• Warthog Jump (and Warthog Jump Revisited), by Randall Glass - These movies hardly need an explanation for their inclusion on this list... they set a new standard for entertaining Halo videography. Again - there's a focus. There's serious originality (Warthog Jump was the first of its kind, and Warthog Jump Revisited took the subject to a new level). There's humor, and extreme care in flimmaking. (We're not asking everyone to meet the standard of filmmaking set by these films... that would require software that isn't available to everyone. However, watch these films for tips on timing, and video/audio integration.)
  • Rocket Dance, by Ian Haddock - Gameplay footage at its best. It's funny, it's high-quality footage, it's not repetitive. (It could have been, had it been longer... but it's not. Learn from that.) Hilarious musical choice... but re-using it loses some of it punch. (Too many movies reuse music choices from other vids - with hundreds of thousands of songs available out there, I can't understand why 'Hero' has been used so often...)
  • Anything by Blackstar Productions - Brian Josselyn has an eye for dramatic footage, a fantastic sense of timing, and the patience to put together truly impressive works. Watch 'em, learn from 'em. Don't use their music if you decide to make your own.
  • Built Ford Tough, by Renegade Theatre - short, sweet, focused. Skavenger had a concept; use the Warthog and some great sound effects to make a funny clip. Drag this one out, it gets tedious... but keep it short and sweet, and it's a beautiful download. Perfect balance here.
  • Halo Hurricane, by Renegade Theatre - If you're going to create a montage... make it interesting. Put in footage never seen before... complicated tricks... bizarre glitches. Make sure the soundtrack meshes well. This movie doesn't do anything 'best'... but it does many, many things very well.
  • Asshole, by Hickadam - quite possibly the funniest Halo movie made to date. An amazing example of finding the right clip for the line... to repeat this feat, you need to 1) pick a good song, 2) spend a LOT of time finding visual clips (or creating them) to fit the song, and 3) spend a lot MORE time compositing it all together. It's been tried since (Halo ST3K, Scottish Hunter), and while those were both successful, neither of them reached the comic level of the first one.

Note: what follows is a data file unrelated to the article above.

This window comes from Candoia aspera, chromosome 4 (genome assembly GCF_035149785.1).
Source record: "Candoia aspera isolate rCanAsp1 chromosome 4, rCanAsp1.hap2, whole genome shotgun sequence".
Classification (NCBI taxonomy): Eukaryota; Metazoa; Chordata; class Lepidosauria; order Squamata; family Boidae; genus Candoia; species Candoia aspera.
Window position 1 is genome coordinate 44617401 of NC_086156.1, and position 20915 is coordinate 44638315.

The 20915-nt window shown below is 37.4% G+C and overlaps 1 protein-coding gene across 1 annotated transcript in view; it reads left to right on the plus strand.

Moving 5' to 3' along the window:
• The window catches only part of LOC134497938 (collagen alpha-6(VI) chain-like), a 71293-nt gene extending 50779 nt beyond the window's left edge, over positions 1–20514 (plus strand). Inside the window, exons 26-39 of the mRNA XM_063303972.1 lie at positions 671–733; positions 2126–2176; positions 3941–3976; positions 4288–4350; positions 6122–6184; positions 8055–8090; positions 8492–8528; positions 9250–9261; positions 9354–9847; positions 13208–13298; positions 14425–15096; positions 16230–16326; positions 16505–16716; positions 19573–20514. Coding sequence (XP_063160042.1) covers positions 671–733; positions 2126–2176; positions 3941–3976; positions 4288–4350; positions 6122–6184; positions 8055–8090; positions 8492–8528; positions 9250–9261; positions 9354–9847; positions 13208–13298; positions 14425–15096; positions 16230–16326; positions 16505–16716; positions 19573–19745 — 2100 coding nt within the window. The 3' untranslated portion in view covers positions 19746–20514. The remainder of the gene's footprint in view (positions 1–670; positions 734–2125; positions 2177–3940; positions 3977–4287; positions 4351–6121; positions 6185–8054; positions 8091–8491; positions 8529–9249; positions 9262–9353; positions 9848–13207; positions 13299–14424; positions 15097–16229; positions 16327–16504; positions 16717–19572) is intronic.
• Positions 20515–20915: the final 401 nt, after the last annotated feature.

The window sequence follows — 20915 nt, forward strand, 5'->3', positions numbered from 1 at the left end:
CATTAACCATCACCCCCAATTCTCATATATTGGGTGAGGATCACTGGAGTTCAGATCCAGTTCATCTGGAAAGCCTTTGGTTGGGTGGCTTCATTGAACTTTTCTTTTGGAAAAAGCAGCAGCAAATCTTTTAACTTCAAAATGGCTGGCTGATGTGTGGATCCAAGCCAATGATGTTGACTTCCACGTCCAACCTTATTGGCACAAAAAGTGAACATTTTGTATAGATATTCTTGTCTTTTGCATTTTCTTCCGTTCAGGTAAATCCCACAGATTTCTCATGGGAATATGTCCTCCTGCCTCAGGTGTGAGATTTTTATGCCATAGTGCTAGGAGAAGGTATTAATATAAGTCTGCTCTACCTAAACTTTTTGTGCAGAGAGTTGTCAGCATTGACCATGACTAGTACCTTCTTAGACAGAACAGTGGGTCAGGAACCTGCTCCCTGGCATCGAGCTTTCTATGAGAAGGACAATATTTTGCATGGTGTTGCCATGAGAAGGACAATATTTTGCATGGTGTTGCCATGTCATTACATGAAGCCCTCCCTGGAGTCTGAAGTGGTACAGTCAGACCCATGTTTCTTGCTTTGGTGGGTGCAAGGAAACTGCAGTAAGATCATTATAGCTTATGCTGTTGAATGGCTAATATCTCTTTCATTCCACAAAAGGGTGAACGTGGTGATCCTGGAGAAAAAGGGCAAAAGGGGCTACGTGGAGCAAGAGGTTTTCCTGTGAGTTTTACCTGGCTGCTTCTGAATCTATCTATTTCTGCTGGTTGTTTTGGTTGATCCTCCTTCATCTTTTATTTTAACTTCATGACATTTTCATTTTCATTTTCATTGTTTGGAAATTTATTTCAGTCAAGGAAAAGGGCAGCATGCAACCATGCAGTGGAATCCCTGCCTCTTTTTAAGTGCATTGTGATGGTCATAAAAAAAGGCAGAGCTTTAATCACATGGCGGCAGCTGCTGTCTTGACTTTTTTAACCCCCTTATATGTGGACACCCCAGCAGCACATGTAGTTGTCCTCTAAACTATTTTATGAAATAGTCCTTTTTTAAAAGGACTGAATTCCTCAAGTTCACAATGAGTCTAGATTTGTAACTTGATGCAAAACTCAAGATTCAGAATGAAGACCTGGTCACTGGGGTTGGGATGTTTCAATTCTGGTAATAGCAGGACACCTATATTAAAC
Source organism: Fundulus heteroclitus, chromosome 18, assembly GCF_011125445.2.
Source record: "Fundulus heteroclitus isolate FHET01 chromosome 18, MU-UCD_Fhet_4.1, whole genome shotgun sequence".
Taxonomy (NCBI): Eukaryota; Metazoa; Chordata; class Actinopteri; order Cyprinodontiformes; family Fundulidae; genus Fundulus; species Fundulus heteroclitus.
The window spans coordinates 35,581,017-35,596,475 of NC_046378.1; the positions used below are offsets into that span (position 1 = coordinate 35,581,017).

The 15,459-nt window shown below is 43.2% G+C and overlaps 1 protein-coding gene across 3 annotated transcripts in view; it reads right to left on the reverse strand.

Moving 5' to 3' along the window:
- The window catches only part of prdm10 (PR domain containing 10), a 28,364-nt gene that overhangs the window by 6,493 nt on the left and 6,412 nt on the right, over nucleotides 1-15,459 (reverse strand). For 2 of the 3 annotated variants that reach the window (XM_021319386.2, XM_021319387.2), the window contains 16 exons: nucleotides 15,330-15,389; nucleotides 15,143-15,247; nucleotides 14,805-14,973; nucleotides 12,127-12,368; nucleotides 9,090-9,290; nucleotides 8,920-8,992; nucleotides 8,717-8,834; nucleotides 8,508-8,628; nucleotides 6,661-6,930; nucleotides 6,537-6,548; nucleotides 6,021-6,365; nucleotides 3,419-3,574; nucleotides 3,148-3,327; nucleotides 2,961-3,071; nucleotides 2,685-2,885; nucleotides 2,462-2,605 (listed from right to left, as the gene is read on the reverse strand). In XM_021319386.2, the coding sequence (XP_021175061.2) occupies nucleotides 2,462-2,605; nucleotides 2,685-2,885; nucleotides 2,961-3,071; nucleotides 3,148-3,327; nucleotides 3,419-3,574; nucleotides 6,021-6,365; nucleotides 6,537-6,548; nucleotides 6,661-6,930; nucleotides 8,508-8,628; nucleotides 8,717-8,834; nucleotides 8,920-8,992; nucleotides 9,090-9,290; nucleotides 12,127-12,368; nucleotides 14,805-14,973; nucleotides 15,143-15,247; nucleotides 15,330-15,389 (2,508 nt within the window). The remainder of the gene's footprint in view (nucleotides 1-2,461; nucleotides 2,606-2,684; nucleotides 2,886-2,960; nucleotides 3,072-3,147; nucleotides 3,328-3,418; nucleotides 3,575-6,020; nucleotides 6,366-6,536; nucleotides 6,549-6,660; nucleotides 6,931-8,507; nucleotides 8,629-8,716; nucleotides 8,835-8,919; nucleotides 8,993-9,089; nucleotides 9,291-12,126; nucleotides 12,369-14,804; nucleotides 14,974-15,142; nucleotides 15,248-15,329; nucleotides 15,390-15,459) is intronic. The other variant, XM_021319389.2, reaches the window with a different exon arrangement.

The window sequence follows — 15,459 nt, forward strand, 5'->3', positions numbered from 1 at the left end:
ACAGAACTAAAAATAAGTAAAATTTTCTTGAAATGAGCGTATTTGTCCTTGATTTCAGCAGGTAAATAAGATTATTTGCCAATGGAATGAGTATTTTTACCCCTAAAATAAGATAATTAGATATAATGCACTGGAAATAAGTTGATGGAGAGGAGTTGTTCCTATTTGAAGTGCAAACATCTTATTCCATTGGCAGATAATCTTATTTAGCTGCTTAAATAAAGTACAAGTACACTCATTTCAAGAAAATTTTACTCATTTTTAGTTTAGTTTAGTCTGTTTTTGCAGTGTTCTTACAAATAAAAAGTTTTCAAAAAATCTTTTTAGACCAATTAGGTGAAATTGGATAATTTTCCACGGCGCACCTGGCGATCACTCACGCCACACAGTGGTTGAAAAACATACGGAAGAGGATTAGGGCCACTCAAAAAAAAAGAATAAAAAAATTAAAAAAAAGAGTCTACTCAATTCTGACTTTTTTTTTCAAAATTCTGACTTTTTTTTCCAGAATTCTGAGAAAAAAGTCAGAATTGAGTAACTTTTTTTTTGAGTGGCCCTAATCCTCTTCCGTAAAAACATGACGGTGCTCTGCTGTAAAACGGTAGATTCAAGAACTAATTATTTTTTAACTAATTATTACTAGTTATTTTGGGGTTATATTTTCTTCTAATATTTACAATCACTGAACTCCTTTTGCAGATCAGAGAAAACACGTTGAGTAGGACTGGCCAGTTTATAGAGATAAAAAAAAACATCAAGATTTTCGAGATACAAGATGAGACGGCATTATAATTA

There are plenty of other successful Halo films (Breaking the Rules, Fragfest Unleashed, the just-released H3, and many others) - we're not saying the list above is the be-all and end-all of Halo films, it's simply a representative sample of the 'best of breed'... most movie styles are represented here, and all of the named films are worth watching.

We don't want to rain on your parade. We aren't looking to tell you your first movie (or your second, or whatever number this is) sucks, and you should go back to your day job. What we're saying is that our resources are limited, and we've decided to concentrate them in areas where the potential benefit for the Halo community as a whole is greatest. And yes, that might mean that we tell you we can't help you find bandwidth for your movie, or that we can't help you manipulate your video footage into something manageable. You are welcome to use our forum to find folks who are willing to help you - and there are plenty, if you ask nicely.

Lastly: the decision of the HBO team is final on this matter - if we tell you we can't do it, we can't do it. Please don't bombard us with email telling us how your movie is actually great, and we just underappreciated it... we'll watch it, we'll judge it, and if we think it doesn't add something new and original to our collection, we'll respectfully decline it... but we won't be browbeaten into hosting it. Thanks!